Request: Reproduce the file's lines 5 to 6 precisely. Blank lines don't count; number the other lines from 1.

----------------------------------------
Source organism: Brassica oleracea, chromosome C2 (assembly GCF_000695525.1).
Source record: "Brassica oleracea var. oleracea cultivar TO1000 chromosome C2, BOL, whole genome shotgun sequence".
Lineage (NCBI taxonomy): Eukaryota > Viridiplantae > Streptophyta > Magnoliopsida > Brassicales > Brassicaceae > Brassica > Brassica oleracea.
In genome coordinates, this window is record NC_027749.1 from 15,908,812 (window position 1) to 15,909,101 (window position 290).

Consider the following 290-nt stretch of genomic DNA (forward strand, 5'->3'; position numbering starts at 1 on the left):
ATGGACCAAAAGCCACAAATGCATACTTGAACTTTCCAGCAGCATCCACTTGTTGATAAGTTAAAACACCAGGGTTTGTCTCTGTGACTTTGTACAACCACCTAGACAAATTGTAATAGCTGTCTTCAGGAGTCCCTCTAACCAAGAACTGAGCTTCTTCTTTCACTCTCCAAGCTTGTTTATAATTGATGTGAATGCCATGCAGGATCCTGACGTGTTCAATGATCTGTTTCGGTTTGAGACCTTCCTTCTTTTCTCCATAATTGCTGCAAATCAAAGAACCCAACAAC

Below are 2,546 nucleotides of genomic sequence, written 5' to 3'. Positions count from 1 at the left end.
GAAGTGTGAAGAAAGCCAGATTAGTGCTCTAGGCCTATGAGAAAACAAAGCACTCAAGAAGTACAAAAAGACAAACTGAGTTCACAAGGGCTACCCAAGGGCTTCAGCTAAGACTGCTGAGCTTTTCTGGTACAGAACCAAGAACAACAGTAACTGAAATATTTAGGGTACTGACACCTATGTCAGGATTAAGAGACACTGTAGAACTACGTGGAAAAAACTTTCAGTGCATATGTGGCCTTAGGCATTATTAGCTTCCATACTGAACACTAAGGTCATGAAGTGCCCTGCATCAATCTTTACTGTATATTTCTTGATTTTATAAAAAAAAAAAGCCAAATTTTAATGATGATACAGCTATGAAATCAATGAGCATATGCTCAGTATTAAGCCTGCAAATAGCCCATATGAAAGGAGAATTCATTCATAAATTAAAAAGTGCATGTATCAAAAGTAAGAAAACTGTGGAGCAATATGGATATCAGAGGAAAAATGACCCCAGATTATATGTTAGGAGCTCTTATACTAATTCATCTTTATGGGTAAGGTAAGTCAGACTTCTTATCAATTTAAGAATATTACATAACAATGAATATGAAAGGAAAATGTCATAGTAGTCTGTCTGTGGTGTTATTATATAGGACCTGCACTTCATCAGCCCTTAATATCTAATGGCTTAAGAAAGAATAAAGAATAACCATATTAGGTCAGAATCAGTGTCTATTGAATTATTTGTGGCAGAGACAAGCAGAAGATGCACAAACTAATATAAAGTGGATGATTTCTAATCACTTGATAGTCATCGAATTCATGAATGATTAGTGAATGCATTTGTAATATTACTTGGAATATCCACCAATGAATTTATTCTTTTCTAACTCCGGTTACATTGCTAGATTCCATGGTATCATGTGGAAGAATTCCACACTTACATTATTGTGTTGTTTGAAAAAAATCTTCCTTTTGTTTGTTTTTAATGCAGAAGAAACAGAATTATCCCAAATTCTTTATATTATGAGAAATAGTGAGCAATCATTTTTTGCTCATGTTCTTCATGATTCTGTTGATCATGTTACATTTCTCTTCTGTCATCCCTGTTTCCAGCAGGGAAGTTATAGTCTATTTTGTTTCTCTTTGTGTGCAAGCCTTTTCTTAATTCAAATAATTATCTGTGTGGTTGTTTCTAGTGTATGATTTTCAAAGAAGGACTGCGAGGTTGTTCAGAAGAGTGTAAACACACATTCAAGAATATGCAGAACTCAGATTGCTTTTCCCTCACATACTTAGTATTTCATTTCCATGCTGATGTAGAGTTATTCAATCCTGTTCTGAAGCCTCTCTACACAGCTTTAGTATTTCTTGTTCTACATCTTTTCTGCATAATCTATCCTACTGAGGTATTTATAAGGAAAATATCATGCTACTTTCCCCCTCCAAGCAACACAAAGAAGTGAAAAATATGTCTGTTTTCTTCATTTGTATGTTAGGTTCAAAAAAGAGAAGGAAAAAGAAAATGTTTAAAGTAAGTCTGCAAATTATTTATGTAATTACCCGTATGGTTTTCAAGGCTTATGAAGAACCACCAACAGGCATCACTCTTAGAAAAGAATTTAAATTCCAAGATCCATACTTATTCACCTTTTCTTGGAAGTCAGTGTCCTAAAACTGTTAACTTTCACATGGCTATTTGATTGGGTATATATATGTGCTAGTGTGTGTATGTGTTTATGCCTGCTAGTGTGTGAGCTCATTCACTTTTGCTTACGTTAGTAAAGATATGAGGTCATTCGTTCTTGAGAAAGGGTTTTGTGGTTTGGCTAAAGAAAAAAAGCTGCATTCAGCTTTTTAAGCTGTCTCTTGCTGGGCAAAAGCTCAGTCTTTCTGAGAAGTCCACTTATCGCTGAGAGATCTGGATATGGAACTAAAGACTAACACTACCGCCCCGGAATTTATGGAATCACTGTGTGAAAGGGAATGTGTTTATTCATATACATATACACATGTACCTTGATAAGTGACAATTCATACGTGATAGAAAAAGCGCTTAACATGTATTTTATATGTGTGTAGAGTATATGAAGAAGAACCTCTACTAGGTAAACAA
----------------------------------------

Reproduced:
Consider the following 290-nt stretch of genomic DNA (forward strand, 5'->3'; position numbering starts at 1 on the left):
ATGGACCAAAAGCCACAAATGCATACTTGAACTTTCCAGCAGCATCCACTTGTTGATAAGTTAAAACACCAGGGTTTGTCTCTGTGACTTTGTACAACCACCTAGACAAATTGTAATAGCTGTCTTCAGGAGTCCCTCTAACCAAGAACTGAGCTTCTTCTTTCACTCTCCAAGCTTGTTTATAATTGATGTGAATGCCATGCAGGATCCTGACGTGTTCAATGATCTGTTTCGGTTTGAGACCTTCCTTCTTTTCTCCATAATTGCTGCAAATCAAAGAACCCAACAAC